Sith lords are our specialty

Skills can be very broad in scope - some more so than others. For instance, Ranged (Light) covers not only all the blaster pistols, but all other pistol sized weapons and thrown weapons like knives and thrown weapons like grenades. Athletics covers swimming, climbing, playing sports, lifting weights, jumping, running… Piloting (Planetary) includes speeders, walkers, bikes, airspeeders, boats… You get the idea.

I’m thinking about incorporating some kind of specialty or tag rule.

A PC “specializes” in starfighter racing. The Piloting (Space) skill covers freighters and shuttles too though. So she is really just as good at flying a garbage scow as she is a Z-95.

First draft idea: allow players to purchase a tag for 10xp. Pick a single aspect/specialty of a skill. When making checks involving that aspect/specialty, upgrade once.

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That’s an interesting idea. Another would be to make the specialty free, and downgrade the ability of non-specialty uses of the skill once. Spend X XP to be a generalist and not have to worry about the penalty.
In my experience with some fiddling around I’ve done at times, it seems that many skills can be broken down into three.

Something I did (well, technically, am doing) for a Technician/Engineer-focused campaign was split the Mechanics skill into three parts so each of the three Mechanics-focused PCs would have a niche. I split it into Droids, Ships & Vehicles, and Weapons & Devices.
They pick a primary specialty and a secondary specialty. Ranks in their secondary specialty cost 5 XP less as long as the rank you would raise it to is lower than your current ranks in the primary specialty.
If you’ve got multiple PCs with the same area of focus, that might be a suitable approach to take for certain skills (though not with others, like Athletics).

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Alternatively, give each PC one tag for free to use however they like.

I’m not sure downgrading non-specialties is the way to go. I think players would make use of an upgrade but probably not bother with it if they knew they would suffer downgrades. No one wants to be penalized.

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Yeah, I’m saying that it would be across the board. No XP, just the automatic way it works. You buy a rank in Piloting (Space), so now you pick a specialty. Fighters, freighters, or frigates. You downgrade the ability of your non-specialties once.

The reason for this is that it shows that you are less familiar with the other areas of interest. If you upgrade the specialty, then it’s an extra pseudo-rank that pushes you up to a cap of 6 ranks.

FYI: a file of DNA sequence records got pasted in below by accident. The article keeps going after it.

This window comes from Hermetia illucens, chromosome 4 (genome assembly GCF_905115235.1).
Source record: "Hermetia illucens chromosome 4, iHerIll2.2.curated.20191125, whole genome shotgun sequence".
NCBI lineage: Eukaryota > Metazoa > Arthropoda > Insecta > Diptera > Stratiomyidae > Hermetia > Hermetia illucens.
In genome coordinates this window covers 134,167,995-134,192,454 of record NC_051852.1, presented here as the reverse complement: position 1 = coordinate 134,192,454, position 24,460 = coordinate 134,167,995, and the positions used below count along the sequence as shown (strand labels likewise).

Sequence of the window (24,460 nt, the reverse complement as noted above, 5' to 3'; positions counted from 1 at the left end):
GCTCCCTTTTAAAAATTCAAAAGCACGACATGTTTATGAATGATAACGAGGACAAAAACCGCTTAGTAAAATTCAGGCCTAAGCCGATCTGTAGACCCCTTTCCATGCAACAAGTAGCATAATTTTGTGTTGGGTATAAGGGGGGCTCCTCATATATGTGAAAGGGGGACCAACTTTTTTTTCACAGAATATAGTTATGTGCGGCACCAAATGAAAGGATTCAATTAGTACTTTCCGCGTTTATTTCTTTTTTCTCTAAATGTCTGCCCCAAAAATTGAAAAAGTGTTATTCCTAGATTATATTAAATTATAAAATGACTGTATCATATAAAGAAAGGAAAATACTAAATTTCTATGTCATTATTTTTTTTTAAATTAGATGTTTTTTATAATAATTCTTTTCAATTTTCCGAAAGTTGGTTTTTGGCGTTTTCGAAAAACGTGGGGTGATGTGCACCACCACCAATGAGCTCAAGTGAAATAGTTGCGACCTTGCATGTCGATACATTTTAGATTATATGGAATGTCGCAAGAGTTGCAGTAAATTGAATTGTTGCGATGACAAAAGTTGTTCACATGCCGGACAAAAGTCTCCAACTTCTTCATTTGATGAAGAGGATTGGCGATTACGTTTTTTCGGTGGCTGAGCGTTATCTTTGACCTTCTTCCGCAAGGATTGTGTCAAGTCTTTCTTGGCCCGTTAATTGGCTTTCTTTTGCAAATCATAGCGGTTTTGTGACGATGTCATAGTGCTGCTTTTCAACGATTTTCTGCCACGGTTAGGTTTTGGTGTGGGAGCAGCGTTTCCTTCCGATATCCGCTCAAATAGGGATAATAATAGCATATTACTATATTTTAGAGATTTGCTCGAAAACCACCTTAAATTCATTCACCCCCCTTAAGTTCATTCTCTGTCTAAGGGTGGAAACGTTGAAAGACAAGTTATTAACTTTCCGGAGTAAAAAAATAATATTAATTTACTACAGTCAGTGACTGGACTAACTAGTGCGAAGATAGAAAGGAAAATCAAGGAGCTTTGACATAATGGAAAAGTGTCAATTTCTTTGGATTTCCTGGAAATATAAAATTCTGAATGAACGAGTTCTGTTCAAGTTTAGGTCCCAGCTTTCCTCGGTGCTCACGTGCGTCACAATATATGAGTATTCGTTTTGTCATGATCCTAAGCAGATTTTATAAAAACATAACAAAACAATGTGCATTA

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Maybe it could be represented by boost and setback dice instead.

Specialty, add a boost die (maybe two). Non-specialty, add a setback die

Sometimes I struggle with creative ways to add those dice, especially the setbacks. This way there would be a setback die automagically added and importance to some talents (like Brace) added as well.


Brace wouldn’t apply in this case, however, Skilled Jockey would, if you’re talking about Piloting. Maybe adding a Setback to non-specialty uses would be a workable idea, but it would not be my recommendation, especially as an unskilled character would not get that Setback unless you apply it to all skills that they neither have ranks in nor a specialty. On the other hand, a downgrade means that their skill counts as one lower (to a minimum of zero) on the less familiar uses of the skill, and this doesn’t penalize characters who don’t have any ranks in the skill or penalize someone for picking up the skill.

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That’s kind of how specialtys work in FFGs previous game Warhammer Fantasy Roleplay 3ed, which has similar dice mechanics. Specialtys add forturne dice (same as boost dice). For each rank you buy in a skill you get one specialty. Though you didn’t get any misfortune (setback) dice if you lack a specialty.

Skills however are capped at three, and you cannot buy them all in one go, so the skill progression to rank 3 would be a lot slower than in Star Wars RPG.

I’ve been a warhammer GM for a long time, and I generally try to think of other reasons add at least one misforture die to most skill checks. It’s a minor disadvantage and it makes talents and stuff that remove misfortune dice useful. I feel that a misfortune (or setback) die could be added for any number of reasons, the conditions are seldom ideal for a group of adventurers, could be anything from insects, bad lighting, slippery floors, tight quarters.